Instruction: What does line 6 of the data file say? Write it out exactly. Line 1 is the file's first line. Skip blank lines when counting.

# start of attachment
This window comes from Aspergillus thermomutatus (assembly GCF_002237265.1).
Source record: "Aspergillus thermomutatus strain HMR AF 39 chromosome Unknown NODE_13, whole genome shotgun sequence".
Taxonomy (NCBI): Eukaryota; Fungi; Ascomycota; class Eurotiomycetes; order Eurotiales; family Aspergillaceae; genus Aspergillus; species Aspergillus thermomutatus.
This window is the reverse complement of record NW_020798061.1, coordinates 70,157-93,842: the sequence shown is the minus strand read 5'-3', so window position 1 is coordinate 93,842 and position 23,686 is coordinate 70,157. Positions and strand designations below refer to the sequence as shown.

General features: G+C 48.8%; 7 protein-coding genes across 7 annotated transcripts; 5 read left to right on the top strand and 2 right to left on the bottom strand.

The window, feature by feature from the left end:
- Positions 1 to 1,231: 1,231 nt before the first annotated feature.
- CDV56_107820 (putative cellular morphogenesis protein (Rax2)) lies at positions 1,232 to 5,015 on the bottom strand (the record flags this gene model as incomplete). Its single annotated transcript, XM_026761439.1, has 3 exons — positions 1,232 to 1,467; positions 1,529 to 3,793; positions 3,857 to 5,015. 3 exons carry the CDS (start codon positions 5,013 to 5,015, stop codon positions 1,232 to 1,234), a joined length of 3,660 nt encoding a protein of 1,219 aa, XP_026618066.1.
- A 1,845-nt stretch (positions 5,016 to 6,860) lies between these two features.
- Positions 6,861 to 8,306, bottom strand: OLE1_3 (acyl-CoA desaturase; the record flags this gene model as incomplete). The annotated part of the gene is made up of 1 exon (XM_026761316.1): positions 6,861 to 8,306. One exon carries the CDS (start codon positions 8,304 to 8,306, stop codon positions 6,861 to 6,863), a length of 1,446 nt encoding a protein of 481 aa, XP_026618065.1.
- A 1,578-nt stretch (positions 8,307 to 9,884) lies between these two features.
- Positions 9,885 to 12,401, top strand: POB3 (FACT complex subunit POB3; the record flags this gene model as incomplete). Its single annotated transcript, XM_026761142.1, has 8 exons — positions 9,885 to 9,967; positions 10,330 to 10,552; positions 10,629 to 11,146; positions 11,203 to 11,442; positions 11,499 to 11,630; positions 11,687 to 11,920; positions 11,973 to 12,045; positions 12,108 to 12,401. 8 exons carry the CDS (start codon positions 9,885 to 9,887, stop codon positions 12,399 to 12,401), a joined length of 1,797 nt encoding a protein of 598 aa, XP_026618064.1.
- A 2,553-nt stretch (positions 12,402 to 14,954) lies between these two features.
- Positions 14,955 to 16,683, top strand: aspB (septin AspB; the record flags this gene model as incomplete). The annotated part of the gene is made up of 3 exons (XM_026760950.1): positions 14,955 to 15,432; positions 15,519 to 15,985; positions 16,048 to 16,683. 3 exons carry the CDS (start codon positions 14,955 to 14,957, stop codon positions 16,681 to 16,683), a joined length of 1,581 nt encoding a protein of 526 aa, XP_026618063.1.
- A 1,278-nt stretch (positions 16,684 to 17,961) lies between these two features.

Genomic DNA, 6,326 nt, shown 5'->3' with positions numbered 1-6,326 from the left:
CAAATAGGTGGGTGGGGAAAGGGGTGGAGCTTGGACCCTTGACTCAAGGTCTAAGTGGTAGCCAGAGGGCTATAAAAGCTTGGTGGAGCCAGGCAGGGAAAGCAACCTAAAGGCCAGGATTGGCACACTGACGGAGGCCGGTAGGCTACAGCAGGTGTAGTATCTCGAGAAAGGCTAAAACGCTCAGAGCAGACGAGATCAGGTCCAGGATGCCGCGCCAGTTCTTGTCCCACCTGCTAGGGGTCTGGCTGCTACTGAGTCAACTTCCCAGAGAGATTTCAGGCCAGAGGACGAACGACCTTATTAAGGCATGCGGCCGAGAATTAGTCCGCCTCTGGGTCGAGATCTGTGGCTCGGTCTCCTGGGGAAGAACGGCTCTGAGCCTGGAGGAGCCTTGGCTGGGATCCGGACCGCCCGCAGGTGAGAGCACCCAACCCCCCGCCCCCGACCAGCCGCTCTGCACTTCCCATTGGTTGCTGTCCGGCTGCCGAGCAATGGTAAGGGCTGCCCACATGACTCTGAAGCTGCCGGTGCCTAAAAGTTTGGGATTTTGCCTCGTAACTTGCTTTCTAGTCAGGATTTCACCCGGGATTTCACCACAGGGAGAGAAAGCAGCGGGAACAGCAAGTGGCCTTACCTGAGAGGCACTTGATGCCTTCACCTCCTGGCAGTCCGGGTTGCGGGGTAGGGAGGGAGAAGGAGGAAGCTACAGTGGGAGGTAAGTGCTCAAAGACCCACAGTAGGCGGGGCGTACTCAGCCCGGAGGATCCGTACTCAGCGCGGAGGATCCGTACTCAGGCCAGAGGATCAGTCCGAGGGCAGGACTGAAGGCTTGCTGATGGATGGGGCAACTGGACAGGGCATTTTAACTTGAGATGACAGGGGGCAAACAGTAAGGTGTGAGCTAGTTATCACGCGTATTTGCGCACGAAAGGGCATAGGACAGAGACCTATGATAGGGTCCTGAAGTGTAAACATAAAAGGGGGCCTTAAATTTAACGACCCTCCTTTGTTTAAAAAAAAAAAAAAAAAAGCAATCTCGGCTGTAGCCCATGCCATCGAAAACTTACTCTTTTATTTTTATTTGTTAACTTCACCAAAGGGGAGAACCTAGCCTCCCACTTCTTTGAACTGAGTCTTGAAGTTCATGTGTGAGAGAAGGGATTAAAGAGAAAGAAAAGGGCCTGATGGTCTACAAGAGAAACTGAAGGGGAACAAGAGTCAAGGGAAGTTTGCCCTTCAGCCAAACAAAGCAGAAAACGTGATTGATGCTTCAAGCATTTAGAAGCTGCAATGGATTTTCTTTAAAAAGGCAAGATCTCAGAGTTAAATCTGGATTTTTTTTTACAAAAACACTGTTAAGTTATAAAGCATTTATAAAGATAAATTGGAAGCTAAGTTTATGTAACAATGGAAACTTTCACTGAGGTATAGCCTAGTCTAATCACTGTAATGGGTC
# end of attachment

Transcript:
The window, feature by feature from the left end: